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Daily Devotion for May 24, 2014
Our Father, who art in heaven, hallowed be thy name. Thy kingdom come; Thy will be done, on earth as it is in heaven. Give us this day our daily bread, and forgive us our trespasses, as we forgive those who trespass against us. And lead us not into temptation, but deliver us from evil.
For Thine is the kingdom, and the power, and the glory, forever and ever.
For “Oldies Saturday” this week, a fabulous gospel slave song by Shirley Caesar: Satan, We‘re Gonna‘ Tear Your Kingdom Down
For the Day Ahead
Oh Lord God, I come to you in the morning, full of hope that the day to come might be filled with joy and energy. Grant that I may do my work with a light and happy heart; and if there are tasks that I do not look forward to, or even dread, let me undertake them with courage and resolve. For this day could be perfect, if I can only live it in You and with You and for You.
Where I face frustration today, let me handle it with acceptance and faith that the outcome is in Your hands. Lead me away from anger or judgment of other people. Let me tend to my own garden instead of looking over the fence. If my neighbor's yard is filled with weeds, help me not to criticize, and keep me from envy of those whose tree bears more fruit.
And let everything I attempt be filled with the knowledge and guidance of Your Holy Spirit. I pray that the Spirit will be with me at every moment, and that I will always be aware of Him, and live every moment of this day in Your presence. In Christ's name, I pray,
[Doing my work with a light and happy heart.]
Prayer for Life
O God, who for our redemption gave your only-begotten Son to the death of the cross, and by his glorious resurrection delivered us from the power of our enemy: Grant me so to die daily to sin, that I may evermore live with him in the joy of his resurrection; through Jesus Christ your Son our Lord, who lives and reigns with you and the Holy Spirit, one God, now and forever.
Almighty God, by your Holy Spirit you have made me one with your saints in heaven and on earth. Grant that in my earthly pilgrimage I may always be supported by this fellowship of love and prayer, and know myself to be surrounded by their witness to your power and mercy. I ask this for the sake of Jesus Christ, who lives and reigns for ever and ever.
Think of the day ahead in terms of God with you, and visualize health, strength, guidance, purity, calm confidence, and victory as the gifts of His presence.
Stir It Up
~ Matthew Henry, from Concise Commentary on the Whole Bible: Ephesians (1706).
Ephesians 2:8-9, 4:4-6, 6:10-13 (NIV, ESV)
For it is by grace you have been saved, through faith — and this is not from yourselves, it is the gift of God — not by works, so that no one can boast.
* * *
There is one body and one Spirit, just as you were called to one hope when you were called; one Lord, one faith, one baptism; one God and Father of all, who is over all and through all and in all.
* * *
Finally, be strong in the Lord and in the strength of his might. Put on the whole armor of God, that you may be able to stand against the schemes of the devil. For we do not wrestle against flesh and blood, but against the rulers, against the authorities, against the cosmic powers over this present darkness, against the spiritual forces of evil in the heavenly places. Therefore take up the whole armor of God, that you may be able to withstand in the evil day, and having done all, to stand firm.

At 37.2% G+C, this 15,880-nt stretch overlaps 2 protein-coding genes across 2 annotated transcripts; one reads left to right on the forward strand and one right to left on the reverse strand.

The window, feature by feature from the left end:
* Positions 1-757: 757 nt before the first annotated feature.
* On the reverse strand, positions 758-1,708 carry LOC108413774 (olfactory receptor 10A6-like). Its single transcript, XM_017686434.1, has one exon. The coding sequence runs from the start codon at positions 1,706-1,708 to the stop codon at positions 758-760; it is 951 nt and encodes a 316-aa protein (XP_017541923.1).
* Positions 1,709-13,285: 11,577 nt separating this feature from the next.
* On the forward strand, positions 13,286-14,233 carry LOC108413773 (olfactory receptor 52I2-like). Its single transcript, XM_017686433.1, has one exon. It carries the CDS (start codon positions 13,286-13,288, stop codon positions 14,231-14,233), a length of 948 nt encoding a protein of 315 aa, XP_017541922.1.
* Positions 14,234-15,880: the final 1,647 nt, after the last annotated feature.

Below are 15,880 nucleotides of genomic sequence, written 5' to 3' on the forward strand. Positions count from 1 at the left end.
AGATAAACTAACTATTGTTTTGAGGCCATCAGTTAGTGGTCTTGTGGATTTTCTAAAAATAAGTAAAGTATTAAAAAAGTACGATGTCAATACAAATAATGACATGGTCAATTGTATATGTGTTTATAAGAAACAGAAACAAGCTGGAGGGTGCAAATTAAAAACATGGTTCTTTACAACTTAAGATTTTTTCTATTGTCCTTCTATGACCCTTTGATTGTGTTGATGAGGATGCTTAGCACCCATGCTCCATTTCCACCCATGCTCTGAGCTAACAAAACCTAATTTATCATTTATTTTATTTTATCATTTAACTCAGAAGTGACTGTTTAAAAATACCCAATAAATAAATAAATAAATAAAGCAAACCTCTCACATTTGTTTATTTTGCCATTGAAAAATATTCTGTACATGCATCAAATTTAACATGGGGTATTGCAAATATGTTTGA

Notes on the Scripture
Overview of the New Testament: The Epistles
5. Paul's Epistle to the Ephesians
At about this point in the New Testament, the names of the epistles begin to run together. To most people, the words “Galatians” and “Ephesians” are nearly indistinguishable; and yet, Ephesians is markedly different from not only Galatians, but all the epistles preceding it.
Galatians was possibly the first epistle Paul wrote; Ephesians one of the last. Paul wrote his final six epistles while imprisoned in Rome (called “prison epistles”), three to churches (Ephesians, Philippians, and Colossians) and three to individuals, i.e. “pastoral” epistles (1 Timothy, Titus, and 2 Timothy.). All Biblical references to Paul end with his imprisonment in Rome.
The difference in date is reflected by a distinct shift in tone: Ephesians is joyful and upbeat. Galatians was more critical and admonitory, for the churches of Galatia were young and filled with confusion, disgraceful conduct, and false doctrine. But Paul had spent three years in Ephesus and there were no such blatant problems. Ephesians does contain instructional material, but given in the spirit of encouragement, a cheerful sharing of the benefits of grace with a church on the right path.
The first three of its six chapters are divided only because of their length, for they form a unified essay — almost a prayer of thanksgiving — on the subject of redemption: the great mystery and benefit of grace, which both they and we have inherited by faith in Christ, His blood and resurrection. The two longest sentences in the Bible are found in Ephesians 1. You can feel Paul's excitement pouring out of his pen.
Chapters 4-6 instruct the reader on correct Christian behavior, but the tone is inspirational rather than critical. Paul treats the Ephesians as spiritually mature, and as a result, the advice he gives speaks directly to us today. Some of the lessons are difficult to hear, especially for the new believer, for Paul teaches a pure and spiritual Christianity; he presupposes an understanding of the concept, “Do not be conformed to this world” (Romans 12:2). He thus stresses obedience and service, urging total focus on the glorification Christ rather than oneself.
The epistle concludes with a magnificent inspiration: Paul's “put on the armor of God” verses (Eph. 6:10-20)(followed by a short closing).